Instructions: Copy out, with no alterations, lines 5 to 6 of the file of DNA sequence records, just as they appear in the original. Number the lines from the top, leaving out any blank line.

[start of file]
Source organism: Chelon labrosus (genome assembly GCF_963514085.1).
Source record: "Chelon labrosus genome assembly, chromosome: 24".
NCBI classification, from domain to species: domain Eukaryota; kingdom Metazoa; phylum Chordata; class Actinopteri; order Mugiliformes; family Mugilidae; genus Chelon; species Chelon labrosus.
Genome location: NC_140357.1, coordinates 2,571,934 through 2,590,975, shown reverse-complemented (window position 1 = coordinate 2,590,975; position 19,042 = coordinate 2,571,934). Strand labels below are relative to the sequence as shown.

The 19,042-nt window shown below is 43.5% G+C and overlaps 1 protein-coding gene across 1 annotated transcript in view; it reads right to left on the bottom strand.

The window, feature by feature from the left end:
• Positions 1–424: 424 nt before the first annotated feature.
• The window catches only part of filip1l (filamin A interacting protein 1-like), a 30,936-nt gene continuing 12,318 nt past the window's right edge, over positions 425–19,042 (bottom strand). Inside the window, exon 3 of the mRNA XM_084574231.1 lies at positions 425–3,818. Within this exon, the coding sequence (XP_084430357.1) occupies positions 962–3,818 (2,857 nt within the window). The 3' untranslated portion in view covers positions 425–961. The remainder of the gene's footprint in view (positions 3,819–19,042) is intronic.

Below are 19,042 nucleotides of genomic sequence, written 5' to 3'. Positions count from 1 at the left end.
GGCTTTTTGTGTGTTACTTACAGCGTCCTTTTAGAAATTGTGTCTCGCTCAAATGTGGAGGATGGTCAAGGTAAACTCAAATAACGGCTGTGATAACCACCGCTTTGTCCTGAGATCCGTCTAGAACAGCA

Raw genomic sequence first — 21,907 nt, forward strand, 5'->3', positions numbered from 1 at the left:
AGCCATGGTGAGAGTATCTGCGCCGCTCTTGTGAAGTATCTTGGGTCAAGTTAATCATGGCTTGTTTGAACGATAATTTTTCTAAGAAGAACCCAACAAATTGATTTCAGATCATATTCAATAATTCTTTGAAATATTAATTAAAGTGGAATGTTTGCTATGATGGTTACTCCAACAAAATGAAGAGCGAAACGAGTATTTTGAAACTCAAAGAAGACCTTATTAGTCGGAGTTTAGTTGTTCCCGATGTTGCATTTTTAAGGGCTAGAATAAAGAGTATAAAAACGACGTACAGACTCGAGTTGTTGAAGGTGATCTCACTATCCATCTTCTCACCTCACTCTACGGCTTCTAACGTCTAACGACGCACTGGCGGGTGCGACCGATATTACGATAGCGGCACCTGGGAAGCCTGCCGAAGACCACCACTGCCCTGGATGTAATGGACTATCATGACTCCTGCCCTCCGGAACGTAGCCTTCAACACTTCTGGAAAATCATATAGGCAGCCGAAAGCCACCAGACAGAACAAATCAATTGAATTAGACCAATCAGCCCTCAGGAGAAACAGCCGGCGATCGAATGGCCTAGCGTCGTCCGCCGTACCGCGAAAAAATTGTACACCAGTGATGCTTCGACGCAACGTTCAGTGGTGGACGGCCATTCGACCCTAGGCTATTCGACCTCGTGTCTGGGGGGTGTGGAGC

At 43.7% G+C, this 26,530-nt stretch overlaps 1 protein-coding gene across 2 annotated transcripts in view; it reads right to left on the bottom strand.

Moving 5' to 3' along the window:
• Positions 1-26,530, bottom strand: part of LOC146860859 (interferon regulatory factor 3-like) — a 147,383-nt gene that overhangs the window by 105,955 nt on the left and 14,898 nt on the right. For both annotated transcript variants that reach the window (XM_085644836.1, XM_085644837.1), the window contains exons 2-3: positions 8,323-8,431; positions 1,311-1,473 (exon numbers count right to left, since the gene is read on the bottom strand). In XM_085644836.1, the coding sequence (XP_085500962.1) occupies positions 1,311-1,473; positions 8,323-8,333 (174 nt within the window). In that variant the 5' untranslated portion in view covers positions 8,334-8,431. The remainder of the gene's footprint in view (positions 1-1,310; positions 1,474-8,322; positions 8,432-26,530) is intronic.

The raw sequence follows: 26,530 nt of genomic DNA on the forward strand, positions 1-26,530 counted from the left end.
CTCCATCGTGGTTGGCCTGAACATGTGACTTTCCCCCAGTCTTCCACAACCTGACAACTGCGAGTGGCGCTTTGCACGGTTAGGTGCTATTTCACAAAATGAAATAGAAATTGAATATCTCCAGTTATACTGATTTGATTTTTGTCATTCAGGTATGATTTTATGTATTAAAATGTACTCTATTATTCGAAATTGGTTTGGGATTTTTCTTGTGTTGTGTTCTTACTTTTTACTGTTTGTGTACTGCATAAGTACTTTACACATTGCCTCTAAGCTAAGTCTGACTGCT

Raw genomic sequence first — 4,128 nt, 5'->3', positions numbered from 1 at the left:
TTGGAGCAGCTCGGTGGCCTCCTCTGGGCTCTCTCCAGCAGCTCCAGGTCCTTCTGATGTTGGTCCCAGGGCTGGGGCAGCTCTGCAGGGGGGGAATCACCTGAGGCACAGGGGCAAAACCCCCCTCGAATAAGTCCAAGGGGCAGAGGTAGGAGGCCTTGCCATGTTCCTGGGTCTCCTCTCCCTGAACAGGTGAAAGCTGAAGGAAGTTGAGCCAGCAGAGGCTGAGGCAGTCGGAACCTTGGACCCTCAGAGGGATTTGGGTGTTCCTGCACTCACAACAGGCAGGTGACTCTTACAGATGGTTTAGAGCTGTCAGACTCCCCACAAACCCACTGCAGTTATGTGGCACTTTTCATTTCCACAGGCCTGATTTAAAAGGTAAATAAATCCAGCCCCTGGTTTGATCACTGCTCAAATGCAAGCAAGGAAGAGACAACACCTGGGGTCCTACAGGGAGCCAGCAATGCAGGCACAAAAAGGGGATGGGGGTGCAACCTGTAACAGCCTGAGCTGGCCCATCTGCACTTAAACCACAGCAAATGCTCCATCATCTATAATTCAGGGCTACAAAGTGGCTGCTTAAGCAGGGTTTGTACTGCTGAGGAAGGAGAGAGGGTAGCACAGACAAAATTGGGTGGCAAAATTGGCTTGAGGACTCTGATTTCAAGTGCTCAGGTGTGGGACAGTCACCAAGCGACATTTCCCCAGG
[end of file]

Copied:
The 19,042-nt window shown below is 43.5% G+C and overlaps 1 protein-coding gene across 1 annotated transcript in view; it reads right to left on the bottom strand.

The window, feature by feature from the left end: